District Court Finds FISA Preempts State Secrets Doctrine; Government Wiretap Litigation To Continue
By Anna Lamut – Edited by Andrew Ungberg
Al-Haramain v. Bush, No 06-1791 VRW,
District Court for the Northern District of California, January 5, 2009
On Monday, January 5, 2009, Chief Judge Vaughn* Walker of the United States District Court for the Northern District of California denied the U.S. government’s third motion to dismiss the Al-Haramain v. Bush litigation, in which the Al-Haramain Islamic Foundation sued the Bush administration for illegal surveillance of the organization. The original suit was based on an inadvertently revealed, top-secret government call log which indicated Al-Haramain had been the subject of wiretapping. However, the case was nearly dismissed after the court found the log to be a state secret, and thus would not be admissible due to national security concerns. Al-Haramain claimed the document showed the organization was subject to surveillance outside of the scope of the Foreign Intelligence Surveillance Act (FISA).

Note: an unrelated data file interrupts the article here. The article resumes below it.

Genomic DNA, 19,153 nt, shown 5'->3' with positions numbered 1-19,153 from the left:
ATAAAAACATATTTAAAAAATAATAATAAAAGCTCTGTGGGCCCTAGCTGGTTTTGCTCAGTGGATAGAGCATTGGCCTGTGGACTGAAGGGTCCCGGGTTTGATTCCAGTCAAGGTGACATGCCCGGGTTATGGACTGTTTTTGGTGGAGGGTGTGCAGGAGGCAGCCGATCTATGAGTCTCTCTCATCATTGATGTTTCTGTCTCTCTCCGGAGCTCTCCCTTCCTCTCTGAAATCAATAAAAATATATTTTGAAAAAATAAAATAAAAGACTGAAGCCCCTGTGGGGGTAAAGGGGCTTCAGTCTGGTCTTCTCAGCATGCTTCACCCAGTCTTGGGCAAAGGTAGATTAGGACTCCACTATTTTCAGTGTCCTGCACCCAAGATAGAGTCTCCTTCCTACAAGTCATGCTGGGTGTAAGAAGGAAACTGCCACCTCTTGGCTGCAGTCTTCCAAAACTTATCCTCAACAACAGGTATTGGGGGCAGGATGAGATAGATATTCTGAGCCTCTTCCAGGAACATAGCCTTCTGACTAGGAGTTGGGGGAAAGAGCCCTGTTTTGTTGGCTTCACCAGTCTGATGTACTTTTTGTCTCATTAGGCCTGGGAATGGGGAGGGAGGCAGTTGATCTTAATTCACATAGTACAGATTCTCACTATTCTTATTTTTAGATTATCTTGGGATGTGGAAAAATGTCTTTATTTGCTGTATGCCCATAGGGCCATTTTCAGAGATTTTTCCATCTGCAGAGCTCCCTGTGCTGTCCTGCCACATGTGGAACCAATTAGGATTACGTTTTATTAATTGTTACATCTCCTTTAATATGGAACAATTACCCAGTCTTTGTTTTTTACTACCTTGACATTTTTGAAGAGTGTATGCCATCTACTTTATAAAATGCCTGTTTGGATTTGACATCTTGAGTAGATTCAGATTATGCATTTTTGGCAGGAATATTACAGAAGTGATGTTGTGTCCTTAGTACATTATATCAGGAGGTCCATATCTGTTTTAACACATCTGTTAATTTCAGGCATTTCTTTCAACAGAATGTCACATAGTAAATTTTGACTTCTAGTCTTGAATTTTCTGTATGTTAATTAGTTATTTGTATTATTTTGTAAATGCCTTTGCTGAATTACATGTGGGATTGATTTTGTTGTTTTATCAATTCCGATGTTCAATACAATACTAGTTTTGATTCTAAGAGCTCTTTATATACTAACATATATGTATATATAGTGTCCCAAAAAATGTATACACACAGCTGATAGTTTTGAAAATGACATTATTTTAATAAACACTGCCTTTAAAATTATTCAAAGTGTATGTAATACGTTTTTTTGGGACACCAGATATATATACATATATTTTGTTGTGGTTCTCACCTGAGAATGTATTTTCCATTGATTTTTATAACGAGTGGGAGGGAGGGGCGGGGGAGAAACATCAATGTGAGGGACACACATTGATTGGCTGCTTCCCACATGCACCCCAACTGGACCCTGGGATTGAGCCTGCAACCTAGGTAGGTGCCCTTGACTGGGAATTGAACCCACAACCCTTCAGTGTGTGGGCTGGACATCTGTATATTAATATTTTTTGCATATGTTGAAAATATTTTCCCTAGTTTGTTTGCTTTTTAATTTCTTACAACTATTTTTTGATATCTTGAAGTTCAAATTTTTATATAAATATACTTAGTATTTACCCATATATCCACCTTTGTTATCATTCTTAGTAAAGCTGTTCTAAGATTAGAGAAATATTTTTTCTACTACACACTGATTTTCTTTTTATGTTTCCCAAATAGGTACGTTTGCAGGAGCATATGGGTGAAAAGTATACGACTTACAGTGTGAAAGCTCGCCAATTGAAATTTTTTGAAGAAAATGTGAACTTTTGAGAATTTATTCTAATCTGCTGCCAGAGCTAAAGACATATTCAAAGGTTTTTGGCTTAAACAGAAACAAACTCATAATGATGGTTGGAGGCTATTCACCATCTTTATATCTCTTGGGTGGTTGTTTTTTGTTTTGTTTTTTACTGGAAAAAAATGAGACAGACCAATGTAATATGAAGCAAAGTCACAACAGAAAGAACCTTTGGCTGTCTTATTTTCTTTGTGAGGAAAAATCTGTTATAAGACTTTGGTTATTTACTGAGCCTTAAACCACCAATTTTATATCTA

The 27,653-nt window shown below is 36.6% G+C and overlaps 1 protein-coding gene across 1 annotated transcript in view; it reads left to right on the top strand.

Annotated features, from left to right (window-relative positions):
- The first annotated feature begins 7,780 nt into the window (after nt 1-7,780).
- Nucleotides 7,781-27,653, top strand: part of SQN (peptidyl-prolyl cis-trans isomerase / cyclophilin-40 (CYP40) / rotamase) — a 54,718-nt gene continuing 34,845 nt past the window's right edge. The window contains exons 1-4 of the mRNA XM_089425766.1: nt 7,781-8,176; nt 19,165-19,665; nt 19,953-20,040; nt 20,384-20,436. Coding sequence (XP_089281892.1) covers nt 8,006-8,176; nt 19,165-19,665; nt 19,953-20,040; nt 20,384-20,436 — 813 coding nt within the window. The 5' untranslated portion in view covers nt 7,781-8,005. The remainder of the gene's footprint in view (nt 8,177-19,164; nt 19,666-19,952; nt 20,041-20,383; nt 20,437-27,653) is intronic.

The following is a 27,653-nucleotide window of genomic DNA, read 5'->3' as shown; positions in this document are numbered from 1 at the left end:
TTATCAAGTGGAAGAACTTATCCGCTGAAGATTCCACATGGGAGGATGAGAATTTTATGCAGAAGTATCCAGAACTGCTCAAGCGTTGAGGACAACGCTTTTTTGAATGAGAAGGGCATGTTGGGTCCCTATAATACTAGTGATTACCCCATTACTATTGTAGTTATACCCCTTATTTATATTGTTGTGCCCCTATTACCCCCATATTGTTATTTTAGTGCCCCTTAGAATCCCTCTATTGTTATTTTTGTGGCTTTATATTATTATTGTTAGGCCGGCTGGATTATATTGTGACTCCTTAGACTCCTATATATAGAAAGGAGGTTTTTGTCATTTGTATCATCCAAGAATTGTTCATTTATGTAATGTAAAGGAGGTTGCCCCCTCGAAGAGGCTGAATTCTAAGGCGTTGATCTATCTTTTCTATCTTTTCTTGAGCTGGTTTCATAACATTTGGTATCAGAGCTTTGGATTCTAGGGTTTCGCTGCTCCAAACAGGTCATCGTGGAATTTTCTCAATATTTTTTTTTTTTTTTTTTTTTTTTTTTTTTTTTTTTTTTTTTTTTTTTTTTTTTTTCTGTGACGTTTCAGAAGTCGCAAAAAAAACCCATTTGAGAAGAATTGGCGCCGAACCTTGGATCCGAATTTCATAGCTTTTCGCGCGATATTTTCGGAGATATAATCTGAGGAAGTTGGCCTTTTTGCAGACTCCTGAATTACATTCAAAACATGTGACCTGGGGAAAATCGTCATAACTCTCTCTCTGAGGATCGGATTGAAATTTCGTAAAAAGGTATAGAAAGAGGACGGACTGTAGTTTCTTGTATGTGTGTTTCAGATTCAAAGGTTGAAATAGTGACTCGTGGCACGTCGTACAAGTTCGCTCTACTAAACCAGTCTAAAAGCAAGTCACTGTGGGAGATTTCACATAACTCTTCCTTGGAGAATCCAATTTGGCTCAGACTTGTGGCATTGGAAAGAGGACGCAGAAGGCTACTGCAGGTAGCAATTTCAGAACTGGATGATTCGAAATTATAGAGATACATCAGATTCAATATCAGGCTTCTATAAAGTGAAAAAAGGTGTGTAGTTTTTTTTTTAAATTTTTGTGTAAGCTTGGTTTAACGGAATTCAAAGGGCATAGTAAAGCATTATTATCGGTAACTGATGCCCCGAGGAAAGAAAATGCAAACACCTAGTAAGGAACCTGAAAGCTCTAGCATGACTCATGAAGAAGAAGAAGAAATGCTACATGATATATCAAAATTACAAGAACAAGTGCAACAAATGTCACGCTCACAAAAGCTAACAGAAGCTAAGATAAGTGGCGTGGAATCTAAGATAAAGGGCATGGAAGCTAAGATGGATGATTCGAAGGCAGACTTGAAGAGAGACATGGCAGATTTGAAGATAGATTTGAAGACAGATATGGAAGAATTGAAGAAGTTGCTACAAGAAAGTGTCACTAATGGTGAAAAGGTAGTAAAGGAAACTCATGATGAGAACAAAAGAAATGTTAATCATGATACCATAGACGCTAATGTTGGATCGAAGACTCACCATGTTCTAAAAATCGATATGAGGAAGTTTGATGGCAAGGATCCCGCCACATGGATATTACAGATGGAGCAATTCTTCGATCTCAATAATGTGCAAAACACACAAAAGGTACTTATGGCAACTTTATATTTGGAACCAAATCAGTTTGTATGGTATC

Ed Brayton of Scienceblogs states that this case may finally end use of the secrets privilege as a means of avoiding all judicial scrutiny of the NSA’s wiretapping program.
Julian Sanchez of Ars Technica points out that the suit is unique in that the Electronic Frontier Foundation, whose attorneys represent the Foundation’s directors, does not normally represent clients who they know were targeted by the NSA for warrantless surveillance. Sanchez also notes that in the opinion, Chief Judge Walker pointed out that in writing the FISA, Congress would not have provided for in camera review of classified documents if it meant to allow the government to use the state secrets provision in each case.